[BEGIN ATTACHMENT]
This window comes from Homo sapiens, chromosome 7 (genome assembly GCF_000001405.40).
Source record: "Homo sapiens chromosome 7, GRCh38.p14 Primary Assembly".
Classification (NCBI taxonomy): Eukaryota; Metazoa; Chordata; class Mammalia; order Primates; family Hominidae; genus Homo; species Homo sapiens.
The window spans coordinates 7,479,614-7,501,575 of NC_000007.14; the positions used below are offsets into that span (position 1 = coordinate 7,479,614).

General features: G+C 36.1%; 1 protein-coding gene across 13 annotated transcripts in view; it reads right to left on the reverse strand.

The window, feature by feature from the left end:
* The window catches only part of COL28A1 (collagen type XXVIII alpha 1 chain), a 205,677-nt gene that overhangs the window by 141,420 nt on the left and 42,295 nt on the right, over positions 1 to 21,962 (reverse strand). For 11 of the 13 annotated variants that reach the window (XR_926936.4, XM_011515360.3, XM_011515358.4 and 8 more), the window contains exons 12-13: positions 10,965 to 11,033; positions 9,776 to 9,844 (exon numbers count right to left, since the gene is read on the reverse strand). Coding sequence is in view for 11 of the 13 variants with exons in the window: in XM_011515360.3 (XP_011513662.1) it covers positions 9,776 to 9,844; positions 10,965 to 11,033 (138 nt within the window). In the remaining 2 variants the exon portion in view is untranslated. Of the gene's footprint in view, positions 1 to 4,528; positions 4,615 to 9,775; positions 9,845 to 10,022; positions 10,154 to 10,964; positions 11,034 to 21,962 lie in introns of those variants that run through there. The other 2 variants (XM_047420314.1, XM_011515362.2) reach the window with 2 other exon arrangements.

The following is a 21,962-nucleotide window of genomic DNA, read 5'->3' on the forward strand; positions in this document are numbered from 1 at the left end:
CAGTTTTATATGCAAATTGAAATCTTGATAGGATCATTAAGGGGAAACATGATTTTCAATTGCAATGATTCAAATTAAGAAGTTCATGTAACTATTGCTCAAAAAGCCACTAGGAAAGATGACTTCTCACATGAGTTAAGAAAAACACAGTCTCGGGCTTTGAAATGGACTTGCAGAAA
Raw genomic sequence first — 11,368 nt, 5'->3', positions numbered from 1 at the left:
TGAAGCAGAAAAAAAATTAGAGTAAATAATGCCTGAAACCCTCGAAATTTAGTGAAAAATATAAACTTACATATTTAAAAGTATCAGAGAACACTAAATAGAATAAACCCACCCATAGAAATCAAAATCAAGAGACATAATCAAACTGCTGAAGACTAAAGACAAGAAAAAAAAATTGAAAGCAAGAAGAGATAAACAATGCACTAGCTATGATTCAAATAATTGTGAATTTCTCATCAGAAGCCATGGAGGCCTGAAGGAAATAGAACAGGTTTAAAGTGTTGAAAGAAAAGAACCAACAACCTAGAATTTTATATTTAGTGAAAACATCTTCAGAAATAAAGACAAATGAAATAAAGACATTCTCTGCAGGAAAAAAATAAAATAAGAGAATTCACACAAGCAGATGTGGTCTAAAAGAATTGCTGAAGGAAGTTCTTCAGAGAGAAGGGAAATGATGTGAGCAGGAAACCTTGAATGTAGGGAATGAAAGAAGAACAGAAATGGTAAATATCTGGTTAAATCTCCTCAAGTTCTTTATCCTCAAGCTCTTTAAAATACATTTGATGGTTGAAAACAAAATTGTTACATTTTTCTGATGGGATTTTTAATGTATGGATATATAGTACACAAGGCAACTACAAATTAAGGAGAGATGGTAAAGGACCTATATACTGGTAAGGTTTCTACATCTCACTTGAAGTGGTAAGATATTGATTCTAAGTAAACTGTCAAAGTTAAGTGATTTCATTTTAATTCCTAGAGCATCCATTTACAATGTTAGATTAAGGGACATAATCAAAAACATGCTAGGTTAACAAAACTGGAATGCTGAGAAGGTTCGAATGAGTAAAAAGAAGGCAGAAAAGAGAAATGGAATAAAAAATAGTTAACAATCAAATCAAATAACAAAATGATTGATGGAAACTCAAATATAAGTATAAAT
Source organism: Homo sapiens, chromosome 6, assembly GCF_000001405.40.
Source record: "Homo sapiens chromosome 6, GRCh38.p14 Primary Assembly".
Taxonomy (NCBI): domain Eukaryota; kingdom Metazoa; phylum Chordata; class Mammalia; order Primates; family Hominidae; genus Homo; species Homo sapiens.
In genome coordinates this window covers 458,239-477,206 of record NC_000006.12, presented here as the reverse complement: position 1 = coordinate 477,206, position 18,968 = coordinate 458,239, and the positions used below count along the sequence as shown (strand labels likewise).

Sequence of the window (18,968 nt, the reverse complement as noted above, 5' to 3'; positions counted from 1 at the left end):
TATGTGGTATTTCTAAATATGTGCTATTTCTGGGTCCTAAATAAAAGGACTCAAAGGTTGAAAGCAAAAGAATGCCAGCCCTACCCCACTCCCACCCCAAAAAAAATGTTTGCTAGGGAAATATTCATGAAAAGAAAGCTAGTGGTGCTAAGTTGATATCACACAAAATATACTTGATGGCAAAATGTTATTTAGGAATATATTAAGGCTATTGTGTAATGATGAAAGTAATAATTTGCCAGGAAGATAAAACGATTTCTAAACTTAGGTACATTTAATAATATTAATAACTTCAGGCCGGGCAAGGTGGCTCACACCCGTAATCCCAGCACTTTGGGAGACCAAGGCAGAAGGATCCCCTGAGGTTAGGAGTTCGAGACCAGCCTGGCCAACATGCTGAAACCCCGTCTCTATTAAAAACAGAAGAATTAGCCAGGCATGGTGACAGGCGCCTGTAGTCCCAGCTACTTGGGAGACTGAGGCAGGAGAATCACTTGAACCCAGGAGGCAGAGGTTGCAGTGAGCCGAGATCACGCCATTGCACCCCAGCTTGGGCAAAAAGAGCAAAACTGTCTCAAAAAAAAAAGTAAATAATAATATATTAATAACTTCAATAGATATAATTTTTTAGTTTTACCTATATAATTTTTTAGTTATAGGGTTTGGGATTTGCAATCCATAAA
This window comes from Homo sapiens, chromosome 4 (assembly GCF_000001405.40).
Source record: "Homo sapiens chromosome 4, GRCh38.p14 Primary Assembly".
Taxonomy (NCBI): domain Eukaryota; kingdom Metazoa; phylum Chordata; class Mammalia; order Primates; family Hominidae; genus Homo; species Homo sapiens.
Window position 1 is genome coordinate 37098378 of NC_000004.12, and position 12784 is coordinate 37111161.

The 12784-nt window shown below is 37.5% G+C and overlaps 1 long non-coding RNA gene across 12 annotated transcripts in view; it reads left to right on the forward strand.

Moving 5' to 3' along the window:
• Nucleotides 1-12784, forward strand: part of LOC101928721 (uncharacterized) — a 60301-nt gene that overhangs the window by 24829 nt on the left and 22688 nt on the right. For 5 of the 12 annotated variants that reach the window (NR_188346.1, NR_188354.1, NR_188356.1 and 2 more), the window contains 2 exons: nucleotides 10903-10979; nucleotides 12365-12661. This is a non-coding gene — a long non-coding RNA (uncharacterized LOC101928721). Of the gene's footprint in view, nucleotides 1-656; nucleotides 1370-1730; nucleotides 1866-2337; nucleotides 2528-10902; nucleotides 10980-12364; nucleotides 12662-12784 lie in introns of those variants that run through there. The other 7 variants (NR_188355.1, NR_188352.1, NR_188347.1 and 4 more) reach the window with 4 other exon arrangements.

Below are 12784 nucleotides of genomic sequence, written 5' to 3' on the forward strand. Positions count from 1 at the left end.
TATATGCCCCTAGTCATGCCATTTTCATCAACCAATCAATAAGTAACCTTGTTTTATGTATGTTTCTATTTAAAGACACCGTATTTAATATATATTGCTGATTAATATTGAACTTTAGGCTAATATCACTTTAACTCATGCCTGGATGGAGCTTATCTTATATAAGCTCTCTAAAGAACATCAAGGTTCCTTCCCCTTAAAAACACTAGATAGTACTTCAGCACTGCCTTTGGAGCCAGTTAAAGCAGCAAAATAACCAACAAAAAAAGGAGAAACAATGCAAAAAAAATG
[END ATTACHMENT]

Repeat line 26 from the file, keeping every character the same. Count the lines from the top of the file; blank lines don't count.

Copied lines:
TATATGCCCCTAGTCATGCCATTTTCATCAACCAATCAATAAGTAACCTTGTTTTATGTATGTTTCTATTTAAAGACACCGTATTTAATATATATTGCTGATTAATATTGAACTTTAGGCTAATATCACTTTAACTCATGCCTGGATGGAGCTTATCTTATATAAGCTCTCTAAAGAACATCAAGGTTCCTTCCCCTTAAAAACACTAGATAGTACTTCAGCACTGCCTTTGGAGCCAGTTAAAGCAGCAAAATAACCAACAAAAAAAGGAGAAACAATGCAAAAAAAATG